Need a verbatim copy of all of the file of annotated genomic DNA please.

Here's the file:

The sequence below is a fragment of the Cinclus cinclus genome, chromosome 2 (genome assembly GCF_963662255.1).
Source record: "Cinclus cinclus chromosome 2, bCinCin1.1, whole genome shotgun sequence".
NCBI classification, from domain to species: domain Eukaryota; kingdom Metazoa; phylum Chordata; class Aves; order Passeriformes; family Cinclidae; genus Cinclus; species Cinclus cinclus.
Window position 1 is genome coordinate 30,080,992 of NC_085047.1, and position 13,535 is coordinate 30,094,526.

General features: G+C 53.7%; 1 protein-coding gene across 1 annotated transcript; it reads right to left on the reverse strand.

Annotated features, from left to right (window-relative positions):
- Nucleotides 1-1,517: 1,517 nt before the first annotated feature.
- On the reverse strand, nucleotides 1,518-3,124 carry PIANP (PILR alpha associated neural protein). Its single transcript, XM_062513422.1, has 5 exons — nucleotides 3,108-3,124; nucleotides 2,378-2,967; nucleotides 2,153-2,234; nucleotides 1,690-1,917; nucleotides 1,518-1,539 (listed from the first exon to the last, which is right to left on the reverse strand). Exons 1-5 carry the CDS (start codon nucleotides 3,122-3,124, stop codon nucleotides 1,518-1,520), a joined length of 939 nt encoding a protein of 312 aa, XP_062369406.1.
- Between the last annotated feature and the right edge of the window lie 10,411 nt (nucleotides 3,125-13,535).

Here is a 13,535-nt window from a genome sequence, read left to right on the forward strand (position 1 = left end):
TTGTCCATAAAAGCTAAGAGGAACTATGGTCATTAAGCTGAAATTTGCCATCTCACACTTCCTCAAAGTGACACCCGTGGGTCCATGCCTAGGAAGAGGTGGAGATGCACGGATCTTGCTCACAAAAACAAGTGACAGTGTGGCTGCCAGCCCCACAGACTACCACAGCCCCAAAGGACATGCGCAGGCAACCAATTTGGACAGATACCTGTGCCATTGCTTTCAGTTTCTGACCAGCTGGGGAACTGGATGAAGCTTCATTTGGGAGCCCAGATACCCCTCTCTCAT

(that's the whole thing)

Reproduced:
The sequence below is a fragment of the Cinclus cinclus genome, chromosome 2 (genome assembly GCF_963662255.1).
Source record: "Cinclus cinclus chromosome 2, bCinCin1.1, whole genome shotgun sequence".
NCBI classification, from domain to species: domain Eukaryota; kingdom Metazoa; phylum Chordata; class Aves; order Passeriformes; family Cinclidae; genus Cinclus; species Cinclus cinclus.
Window position 1 is genome coordinate 30,080,992 of NC_085047.1, and position 13,535 is coordinate 30,094,526.

General features: G+C 53.7%; 1 protein-coding gene across 1 annotated transcript; it reads right to left on the reverse strand.

Annotated features, from left to right (window-relative positions):
- Nucleotides 1-1,517: 1,517 nt before the first annotated feature.
- On the reverse strand, nucleotides 1,518-3,124 carry PIANP (PILR alpha associated neural protein). Its single transcript, XM_062513422.1, has 5 exons — nucleotides 3,108-3,124; nucleotides 2,378-2,967; nucleotides 2,153-2,234; nucleotides 1,690-1,917; nucleotides 1,518-1,539 (listed from the first exon to the last, which is right to left on the reverse strand). Exons 1-5 carry the CDS (start codon nucleotides 3,122-3,124, stop codon nucleotides 1,518-1,520), a joined length of 939 nt encoding a protein of 312 aa, XP_062369406.1.
- Between the last annotated feature and the right edge of the window lie 10,411 nt (nucleotides 3,125-13,535).

Here is a 13,535-nt window from a genome sequence, read left to right on the forward strand (position 1 = left end):
TTGTCCATAAAAGCTAAGAGGAACTATGGTCATTAAGCTGAAATTTGCCATCTCACACTTCCTCAAAGTGACACCCGTGGGTCCATGCCTAGGAAGAGGTGGAGATGCACGGATCTTGCTCACAAAAACAAGTGACAGTGTGGCTGCCAGCCCCACAGACTACCACAGCCCCAAAGGACATGCGCAGGCAACCAATTTGGACAGATACCTGTGCCATTGCTTTCAGTTTCTGACCAGCTGGGGAACTGGATGAAGCTTCATTTGGGAGCCCAGATACCCCTCTCTCAT